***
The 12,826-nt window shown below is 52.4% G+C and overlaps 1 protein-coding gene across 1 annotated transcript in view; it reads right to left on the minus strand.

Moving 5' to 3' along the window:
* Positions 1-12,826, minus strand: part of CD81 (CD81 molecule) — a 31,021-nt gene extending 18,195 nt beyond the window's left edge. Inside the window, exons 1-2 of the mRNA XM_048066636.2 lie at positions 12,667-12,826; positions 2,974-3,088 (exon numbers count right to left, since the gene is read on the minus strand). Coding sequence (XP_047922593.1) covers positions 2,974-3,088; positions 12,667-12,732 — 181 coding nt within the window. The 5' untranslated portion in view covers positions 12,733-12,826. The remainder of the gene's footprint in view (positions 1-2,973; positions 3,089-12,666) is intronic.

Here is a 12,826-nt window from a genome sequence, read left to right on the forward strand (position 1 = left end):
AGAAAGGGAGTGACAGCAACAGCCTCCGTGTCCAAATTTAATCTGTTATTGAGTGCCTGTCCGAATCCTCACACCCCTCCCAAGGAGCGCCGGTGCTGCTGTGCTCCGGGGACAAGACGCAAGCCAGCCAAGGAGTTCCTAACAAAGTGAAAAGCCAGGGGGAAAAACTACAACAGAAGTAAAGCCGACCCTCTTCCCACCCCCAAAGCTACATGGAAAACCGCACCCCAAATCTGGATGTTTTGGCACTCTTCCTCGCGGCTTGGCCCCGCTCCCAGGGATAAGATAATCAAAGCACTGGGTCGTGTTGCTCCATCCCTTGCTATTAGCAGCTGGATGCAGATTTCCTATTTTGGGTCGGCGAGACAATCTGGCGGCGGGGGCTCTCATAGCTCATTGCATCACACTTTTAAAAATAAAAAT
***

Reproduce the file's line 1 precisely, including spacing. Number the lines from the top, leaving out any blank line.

The 12,826-nt window shown below is 52.4% G+C and overlaps 1 protein-coding gene across 1 annotated transcript in view; it reads right to left on the minus strand.